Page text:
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Schistosomiasis

Schistosomiasis
Synonyms bilharzia, snail fever, Katayama fever
Schistosomiasis in a child 2.jpg
11-year-old boy with abdominal fluid and portal hypertension due to schistosomiasis (Agusan del Sur, Philippines)
Pronunciation /ˌʃistəsəˈməss, -t-, -s-/
Classification and external resources
Specialty Infectious disease
ICD-10 B65
ICD-9-CM 120
DiseasesDB

11875 11882

11856
MedlinePlus 001321
eMedicine article/228392
Patient UK Schistosomiasis
MeSH D012552
Orphanet 1247
[]

11875 11882

Schistosomiasis, also known as snail fever and bilharzia, is a disease caused by parasitic flatworms called schistosomes. The urinary tract or the intestines may be infected. Signs and symptoms may include abdominal pain, diarrhea, bloody stool, or blood in the urine. Those who have been infected a long time may experience liver damage, kidney failure, infertility, or bladder cancer. In children, it may cause poor growth and learning difficulty.

The disease is spread by contact with fresh water contaminated with the parasites. These parasites are released from infected freshwater snails. The disease is especially common among children in developing countries as they are more likely to play in contaminated water. Other high risk groups include farmers, fishermen, and people using unclean water during daily living. It belongs to the group of helminth infections. Diagnosis is by finding eggs of the parasite in a person's urine or stool. It can also be confirmed by finding antibodies against the disease in the blood.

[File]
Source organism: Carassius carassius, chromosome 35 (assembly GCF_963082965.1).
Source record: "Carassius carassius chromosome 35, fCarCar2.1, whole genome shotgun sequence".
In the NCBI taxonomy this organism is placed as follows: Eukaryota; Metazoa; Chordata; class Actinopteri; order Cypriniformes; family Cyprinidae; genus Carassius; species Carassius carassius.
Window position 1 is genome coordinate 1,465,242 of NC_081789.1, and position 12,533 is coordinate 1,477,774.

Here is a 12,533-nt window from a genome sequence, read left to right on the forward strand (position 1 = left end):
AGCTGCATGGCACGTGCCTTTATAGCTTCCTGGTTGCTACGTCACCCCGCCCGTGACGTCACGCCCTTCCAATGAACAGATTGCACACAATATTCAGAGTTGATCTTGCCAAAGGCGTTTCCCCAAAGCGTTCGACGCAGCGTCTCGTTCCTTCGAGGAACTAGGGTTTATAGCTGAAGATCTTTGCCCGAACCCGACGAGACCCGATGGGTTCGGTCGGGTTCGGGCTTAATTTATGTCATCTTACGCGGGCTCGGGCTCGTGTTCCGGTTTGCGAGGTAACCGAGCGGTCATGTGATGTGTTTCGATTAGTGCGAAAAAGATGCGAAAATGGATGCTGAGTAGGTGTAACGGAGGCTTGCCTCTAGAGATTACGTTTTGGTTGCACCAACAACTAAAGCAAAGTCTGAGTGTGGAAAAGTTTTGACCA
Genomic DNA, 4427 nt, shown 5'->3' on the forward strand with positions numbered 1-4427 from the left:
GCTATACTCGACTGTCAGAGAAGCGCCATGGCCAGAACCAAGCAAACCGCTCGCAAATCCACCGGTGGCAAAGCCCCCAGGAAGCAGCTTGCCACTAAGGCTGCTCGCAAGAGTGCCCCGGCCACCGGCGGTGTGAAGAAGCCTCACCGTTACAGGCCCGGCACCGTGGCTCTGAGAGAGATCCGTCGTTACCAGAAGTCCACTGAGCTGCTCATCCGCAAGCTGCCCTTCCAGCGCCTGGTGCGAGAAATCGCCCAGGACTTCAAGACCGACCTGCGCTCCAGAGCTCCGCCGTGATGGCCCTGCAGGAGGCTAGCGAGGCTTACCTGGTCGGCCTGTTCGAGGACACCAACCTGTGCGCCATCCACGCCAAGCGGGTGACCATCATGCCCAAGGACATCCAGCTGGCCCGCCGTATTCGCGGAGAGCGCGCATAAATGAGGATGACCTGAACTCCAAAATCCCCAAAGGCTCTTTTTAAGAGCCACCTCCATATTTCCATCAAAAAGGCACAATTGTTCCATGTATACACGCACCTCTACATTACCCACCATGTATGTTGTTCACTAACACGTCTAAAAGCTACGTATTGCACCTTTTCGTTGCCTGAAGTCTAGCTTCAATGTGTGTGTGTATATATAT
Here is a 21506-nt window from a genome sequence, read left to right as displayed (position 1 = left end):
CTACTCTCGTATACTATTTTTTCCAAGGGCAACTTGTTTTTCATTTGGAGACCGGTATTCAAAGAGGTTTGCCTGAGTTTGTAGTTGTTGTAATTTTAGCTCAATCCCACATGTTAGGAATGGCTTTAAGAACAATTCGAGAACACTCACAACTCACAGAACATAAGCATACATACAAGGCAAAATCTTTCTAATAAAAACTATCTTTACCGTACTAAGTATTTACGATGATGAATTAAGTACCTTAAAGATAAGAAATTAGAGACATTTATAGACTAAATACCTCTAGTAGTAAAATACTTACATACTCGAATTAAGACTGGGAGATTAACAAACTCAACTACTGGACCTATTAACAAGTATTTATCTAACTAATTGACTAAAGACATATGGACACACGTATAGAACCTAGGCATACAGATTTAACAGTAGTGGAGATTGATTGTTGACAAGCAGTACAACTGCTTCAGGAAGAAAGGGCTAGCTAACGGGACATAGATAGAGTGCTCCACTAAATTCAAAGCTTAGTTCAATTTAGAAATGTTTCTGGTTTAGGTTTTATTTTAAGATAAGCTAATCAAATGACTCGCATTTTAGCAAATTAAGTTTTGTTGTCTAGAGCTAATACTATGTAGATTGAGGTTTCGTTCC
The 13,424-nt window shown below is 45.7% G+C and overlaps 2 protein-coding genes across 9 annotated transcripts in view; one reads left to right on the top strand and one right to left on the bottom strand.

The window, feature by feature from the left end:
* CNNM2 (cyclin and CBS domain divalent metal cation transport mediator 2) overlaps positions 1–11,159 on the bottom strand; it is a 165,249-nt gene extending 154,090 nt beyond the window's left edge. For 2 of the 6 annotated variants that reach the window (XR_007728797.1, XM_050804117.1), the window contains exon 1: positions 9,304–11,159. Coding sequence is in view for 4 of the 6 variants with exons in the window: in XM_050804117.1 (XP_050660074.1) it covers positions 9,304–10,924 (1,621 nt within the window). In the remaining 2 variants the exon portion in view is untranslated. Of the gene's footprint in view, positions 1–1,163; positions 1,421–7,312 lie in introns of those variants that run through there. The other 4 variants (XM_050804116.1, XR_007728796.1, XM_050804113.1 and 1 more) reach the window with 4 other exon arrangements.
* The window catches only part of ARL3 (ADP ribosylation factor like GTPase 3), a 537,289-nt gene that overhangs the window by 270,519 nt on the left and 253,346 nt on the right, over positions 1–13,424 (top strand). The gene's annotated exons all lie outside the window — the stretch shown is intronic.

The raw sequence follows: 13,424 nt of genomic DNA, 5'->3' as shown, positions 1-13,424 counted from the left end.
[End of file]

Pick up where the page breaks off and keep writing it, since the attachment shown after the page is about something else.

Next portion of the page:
Methods to prevent the disease include improving access to clean water and reducing the number of snails. In areas where the disease is common, the medication praziquantel may be given once a year to the entire group. This is done to decrease the number of people infected and, consequently, the spread of the disease. Praziquantel is also the treatment recommended by the World Health Organization (WHO) for those who are known to be infected.



  • When a village reports more than 50 percent of children have blood in their urine, everyone in the village receives treatment.
  • When 20 to 50 percent of children have bloody urine, only school-age children are treated.
  • When fewer than 20 percent of children have symptoms, mass treatment is not implemented.
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Wikipedia

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